32. So, first you say he made a false statement, then you say he has made no statement. Interesting.

  33. Who cares about the backgrounds of the petition collectors…it is the signatures that count or didn’t in this case.

  34. Well the law says the sumbitters of the petition have to meet certain requirements. They didn’t and the votes got tossed. That is why these two are getting charged — as they should be.

  35. I know that but, that requirement is illogical. Why should where the petition gatherers call home matter ??
    It is the signers that should be residents.

  36. To prevent outside interests, such as, for example, a developer, county contractor or employee union from threatening the government with overthrow by simply buying enough signatures to get some weird thing on the ballot. The point is that if such radical change is really needed, you ought to be able to at least find people in the County willing to be hired to collect the signatures.

    For the same reason, foreign campaign contributions are forbidden in US elections. You could say “What does it matter as long as foreign governments don’t get to actually vote in the US election?” But we recognize that propaganda created by outside interests probably isn’t likely to be “educational” for voters, but instead will tend to be deceptive — and expensive to counter.

    All three steps in the process of selecting Arlington’s government should be taken by Arlingtonians themselves: 1) proposal, 2) petition, 3) election. Letting outsiders do any of the steps on our behalf eliminates an important protection. Let that happen and the next thing you know non-Arlingtonians will dominate our community blogs and letters to the editor to “inform us” that “we” are unsatisfied with “our” government. Oh, wait…

  37. NotAsParanoidasYou

    of course developers, county contractors or union people may actually LIVE IN ARLINGTON, right? Shoot they might even (like the “union” people even be democrats.
    Your accusation that these types of people are “outside interests” is absurd, un-American and paranoid and fear-mongering babble.

  38. It’s just too bad that we don’t disallow foreign interests to lobby our elected officials. Who needs campaign contributions when you can just take money/gifts/favors all year long?

    I don’t see where having hired a firm outside of Arlington makes this a fraud. That’s like saying that hiring someone to run a protest for you because you don’t know how to do it means that you don’t really care about what you are protesting, which is kind of stupid sense nobody would put up money, time and effort for something they don’t care about. According to what I’ve read, the only fraud that was committed is when these two signed statements saying they were eligible to collted these signatures and the fact that they signed off on signatures they didn’t wittness.

    I believe that all of these signatures were legitimate and the petition workers (for lack of a better term) were simply careless and lazy when it came to running the process. I have no idea why it seems so foreign to some of you that a lot of people dislike the fact that the person running the excutive branch is not elected, is appointed and can be fired by the legislative branch (where are the checks and balances here?), has no term limit and makes almost as much money as the President of the United States does. This is not a Republican versus Democrat issue; it’s a government versus the people issue. I really fail to understand why everyone in this town seems to want to run left or right on every issue concerning how we are governed and start pointing fingers back across the middle; it’s really childish.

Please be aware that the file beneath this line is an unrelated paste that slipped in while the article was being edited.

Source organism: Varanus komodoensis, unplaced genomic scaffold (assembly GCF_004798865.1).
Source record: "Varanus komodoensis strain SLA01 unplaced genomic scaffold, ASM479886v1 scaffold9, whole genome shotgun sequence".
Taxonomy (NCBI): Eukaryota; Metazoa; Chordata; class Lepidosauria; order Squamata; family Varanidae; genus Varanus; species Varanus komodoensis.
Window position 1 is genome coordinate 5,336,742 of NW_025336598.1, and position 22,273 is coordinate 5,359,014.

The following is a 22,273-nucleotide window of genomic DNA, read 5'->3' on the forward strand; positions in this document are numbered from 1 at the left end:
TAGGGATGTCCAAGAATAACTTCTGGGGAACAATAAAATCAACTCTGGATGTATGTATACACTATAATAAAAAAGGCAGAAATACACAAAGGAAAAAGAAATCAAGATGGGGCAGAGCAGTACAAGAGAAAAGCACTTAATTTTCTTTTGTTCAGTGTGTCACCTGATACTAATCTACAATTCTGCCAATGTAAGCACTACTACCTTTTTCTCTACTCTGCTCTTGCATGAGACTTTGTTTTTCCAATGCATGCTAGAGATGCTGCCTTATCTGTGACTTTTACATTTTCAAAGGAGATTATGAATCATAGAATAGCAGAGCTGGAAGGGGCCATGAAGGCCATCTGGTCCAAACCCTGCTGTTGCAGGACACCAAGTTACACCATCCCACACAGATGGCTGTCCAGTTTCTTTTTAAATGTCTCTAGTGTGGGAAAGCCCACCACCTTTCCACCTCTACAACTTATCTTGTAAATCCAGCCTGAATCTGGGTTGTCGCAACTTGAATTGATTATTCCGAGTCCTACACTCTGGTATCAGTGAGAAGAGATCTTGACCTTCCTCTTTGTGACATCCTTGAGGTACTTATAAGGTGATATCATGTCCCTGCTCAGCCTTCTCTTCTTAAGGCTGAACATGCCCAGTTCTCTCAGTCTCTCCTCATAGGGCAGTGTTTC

39. “To prevent outside interests, such as, for example, a developer, county contractor or employee union from threatening the government with overthrow by simply buying enough signatures to get some weird thing on the ballot. The point is that if such radical change is really needed, you ought to be able to at least find people in the County willing to be hired to collect the signatures.”

    I don’t see why it matters where the collectors come from. If people sign, they sign. It’s not “buying” their signatures just because you hire someone outside the county to collect them.

  40. @mehoo, I agree with you, but the sad fact is that Virginia Law states that the circulator must be a resident and must witness all signatures; therefore, I stand corrected in my earlier statement that hiring an outside firm to collect the signatures for you does not constitute fraud. I amend my statement to: “I don’t believe that it should be fraud and would like to see the law changed.” My personal opinion is that his law was written to make petitioning for referendum as difficult as possible. There was a time when the circulator could sign the form for the supporter if they were illiterate or had simply verbally indicated their support of the petition. With the laws in this day and age of rampant identity fraud force petitioners to walk up to each person who signs the petition and ask them for their name, address, signature and of all things social security number (although it’s not required, it’s on the form and probably scares people off), I’m not sure any type of grassroots referendum has a decent shot at making it to the ballot.